is the debut album by pianist/composer/keyboardist Sean Christopher. (To clear up any possible confusion, there are at least two other composers named Sean Christopher, one of whom I have previously reviewed. To keep things straight, I will need to occasionally refer to Sean’s last name, McGee, so nobody gets confused.) Mystique
consists of twelve original compositions, some more orchestrated than others. All of the music features piano and strings, and some pieces also include wordless vocals, nature sounds, light percussion and/or flutes. Sean resides in Southern CA and has been involved in filmmaking, and his music has a very cinematic and visual quality that reflects this. Several tracks are dark and mysterious, but most are soothing and relaxing.
Sean Christopher was born with music in his blood. His grandfather was a well-known Cajun musician, his father is a successful guitarist who has accompanied many big-name artists, and his mother is a successful singer/songwriter and children’s author. Sean started composing music when he was five years old and got hooked on the piano as a child. When the early Apple computers came out, he was introduced to the “Performer” composition software program and started experimenting with that and a Yamaha DX7 keyboard. Music software and keyboards have obviously come a long way since then!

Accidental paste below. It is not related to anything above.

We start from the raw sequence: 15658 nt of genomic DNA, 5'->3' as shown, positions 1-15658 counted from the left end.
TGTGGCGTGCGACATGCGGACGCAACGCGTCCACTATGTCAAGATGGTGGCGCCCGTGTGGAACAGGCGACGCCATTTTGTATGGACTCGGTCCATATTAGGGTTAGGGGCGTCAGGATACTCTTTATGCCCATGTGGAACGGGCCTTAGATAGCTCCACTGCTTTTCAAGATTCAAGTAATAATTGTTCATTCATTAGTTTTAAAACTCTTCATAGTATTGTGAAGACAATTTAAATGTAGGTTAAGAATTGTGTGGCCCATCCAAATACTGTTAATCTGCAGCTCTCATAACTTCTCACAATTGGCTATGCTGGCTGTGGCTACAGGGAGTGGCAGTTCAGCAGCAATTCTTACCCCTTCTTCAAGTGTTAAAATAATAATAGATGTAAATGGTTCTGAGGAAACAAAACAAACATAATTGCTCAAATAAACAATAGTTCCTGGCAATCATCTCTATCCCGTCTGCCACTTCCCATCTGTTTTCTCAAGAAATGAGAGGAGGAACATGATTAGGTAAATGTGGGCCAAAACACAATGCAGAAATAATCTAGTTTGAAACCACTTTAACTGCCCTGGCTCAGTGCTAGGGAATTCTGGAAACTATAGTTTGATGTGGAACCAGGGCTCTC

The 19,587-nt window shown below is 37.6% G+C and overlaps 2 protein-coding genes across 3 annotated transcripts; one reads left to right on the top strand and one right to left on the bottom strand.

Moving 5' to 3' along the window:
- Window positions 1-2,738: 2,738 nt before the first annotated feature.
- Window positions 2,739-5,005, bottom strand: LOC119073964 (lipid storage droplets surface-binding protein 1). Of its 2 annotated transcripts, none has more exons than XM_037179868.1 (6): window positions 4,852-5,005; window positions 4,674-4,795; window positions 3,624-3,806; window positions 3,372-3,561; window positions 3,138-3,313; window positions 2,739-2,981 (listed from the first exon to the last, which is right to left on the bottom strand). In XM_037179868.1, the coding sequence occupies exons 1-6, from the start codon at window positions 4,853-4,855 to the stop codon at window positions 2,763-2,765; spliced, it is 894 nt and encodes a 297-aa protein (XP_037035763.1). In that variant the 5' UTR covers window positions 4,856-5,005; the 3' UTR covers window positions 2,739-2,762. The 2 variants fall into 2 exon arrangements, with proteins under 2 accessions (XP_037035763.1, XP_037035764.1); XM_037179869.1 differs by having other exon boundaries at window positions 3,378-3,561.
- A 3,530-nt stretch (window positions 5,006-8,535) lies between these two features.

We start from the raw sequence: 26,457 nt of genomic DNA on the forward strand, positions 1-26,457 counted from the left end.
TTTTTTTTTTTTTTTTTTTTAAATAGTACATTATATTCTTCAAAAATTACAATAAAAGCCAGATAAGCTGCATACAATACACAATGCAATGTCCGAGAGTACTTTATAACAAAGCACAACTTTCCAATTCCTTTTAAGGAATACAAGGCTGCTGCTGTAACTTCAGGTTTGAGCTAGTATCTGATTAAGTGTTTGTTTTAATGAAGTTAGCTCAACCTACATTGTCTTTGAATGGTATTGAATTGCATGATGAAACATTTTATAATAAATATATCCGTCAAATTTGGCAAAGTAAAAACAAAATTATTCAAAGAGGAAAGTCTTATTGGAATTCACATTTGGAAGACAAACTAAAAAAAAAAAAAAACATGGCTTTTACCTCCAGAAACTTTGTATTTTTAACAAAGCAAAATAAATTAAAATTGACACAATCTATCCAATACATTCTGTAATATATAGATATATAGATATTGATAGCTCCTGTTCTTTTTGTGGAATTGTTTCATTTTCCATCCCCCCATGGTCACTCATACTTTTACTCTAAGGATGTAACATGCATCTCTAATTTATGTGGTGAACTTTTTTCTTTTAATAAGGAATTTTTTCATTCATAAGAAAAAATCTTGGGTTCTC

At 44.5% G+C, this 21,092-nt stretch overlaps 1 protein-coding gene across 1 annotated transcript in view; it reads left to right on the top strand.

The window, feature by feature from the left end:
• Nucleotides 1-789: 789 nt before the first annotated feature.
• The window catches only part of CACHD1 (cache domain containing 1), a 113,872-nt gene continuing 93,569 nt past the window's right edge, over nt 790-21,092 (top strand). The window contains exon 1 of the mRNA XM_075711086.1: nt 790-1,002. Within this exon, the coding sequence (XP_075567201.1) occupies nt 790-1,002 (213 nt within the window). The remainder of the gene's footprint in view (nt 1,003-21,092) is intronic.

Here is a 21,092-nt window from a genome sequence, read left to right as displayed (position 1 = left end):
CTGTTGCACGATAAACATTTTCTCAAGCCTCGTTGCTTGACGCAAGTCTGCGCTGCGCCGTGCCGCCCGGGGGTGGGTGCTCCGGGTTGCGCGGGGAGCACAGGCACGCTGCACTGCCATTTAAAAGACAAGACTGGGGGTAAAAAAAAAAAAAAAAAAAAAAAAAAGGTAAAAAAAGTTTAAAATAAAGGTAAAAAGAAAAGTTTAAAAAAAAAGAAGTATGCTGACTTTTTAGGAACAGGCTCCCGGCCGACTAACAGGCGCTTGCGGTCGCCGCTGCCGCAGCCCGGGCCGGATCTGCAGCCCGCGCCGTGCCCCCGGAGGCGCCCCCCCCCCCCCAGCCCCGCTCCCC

begins with “Metamorphosis.” The opening theme is played on Native flute, and then strings and piano enter with a very dark tone and a poignant emotional depth that is accentuated by the addition of voices and hand percussion - an intriguing start! “The Sacrifice” is primarily piano and cello with light hand percussion. It expresses feelings of tragedy and loss - very haunting. “Katiyimo (Mystery Mesa)” features the piano playing a gently rolling broken chord pattern behind strings and flute. Sean makes excellent use of reverb to create a sense of vast open space that might be a bit intimidating - a favorite. “Somewhere In Time” is an original piece, not a cover of the movie theme. Composed for piano and strings, the delicate melody is wistful and dreamy. The mournful quality of “The Cove” reminds me of the 2009 documentary of the same name about the slaughter of dolphins in Japan. Strings, piano, and voices plus sounds of gulls, the ocean and something metallic make this memorable piece haunting and affecting. I’m not sure what “The Genesis Project” refers to, but this one is lighter and more hopeful. “Utopia” is somewhat more ambient than most of the other tracks and brings the album to peaceful close.
As you can see, there is quite a range of emotions expressed in Sean Christopher’s music. Mystique
is available from www.ImSean.org
, Amazon, iTunes, and CD Baby. It is well worth checking out!